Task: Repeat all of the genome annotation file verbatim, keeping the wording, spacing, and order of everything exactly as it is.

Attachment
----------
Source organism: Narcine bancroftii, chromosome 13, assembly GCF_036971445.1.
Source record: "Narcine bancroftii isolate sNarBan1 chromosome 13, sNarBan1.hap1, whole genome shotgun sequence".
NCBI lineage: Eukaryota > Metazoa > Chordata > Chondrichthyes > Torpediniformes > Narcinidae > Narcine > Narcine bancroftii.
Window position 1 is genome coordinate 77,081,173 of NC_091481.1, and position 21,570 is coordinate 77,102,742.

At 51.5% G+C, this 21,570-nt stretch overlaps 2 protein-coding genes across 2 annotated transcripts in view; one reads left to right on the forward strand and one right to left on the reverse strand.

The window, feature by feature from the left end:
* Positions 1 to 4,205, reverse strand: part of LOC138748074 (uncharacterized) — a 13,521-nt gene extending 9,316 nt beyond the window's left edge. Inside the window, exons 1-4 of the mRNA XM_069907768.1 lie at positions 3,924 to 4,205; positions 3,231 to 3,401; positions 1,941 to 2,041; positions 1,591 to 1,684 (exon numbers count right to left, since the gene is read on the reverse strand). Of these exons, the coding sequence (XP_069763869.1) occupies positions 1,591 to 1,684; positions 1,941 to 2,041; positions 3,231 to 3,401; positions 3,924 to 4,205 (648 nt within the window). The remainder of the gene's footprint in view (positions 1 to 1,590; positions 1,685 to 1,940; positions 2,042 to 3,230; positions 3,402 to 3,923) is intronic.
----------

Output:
Source organism: Narcine bancroftii, chromosome 13, assembly GCF_036971445.1.
Source record: "Narcine bancroftii isolate sNarBan1 chromosome 13, sNarBan1.hap1, whole genome shotgun sequence".
NCBI lineage: Eukaryota > Metazoa > Chordata > Chondrichthyes > Torpediniformes > Narcinidae > Narcine > Narcine bancroftii.
Window position 1 is genome coordinate 77,081,173 of NC_091481.1, and position 21,570 is coordinate 77,102,742.

At 51.5% G+C, this 21,570-nt stretch overlaps 2 protein-coding genes across 2 annotated transcripts in view; one reads left to right on the forward strand and one right to left on the reverse strand.

The window, feature by feature from the left end:
* Positions 1 to 4,205, reverse strand: part of LOC138748074 (uncharacterized) — a 13,521-nt gene extending 9,316 nt beyond the window's left edge. Inside the window, exons 1-4 of the mRNA XM_069907768.1 lie at positions 3,924 to 4,205; positions 3,231 to 3,401; positions 1,941 to 2,041; positions 1,591 to 1,684 (exon numbers count right to left, since the gene is read on the reverse strand). Of these exons, the coding sequence (XP_069763869.1) occupies positions 1,591 to 1,684; positions 1,941 to 2,041; positions 3,231 to 3,401; positions 3,924 to 4,205 (648 nt within the window). The remainder of the gene's footprint in view (positions 1 to 1,590; positions 1,685 to 1,940; positions 2,042 to 3,230; positions 3,402 to 3,923) is intronic.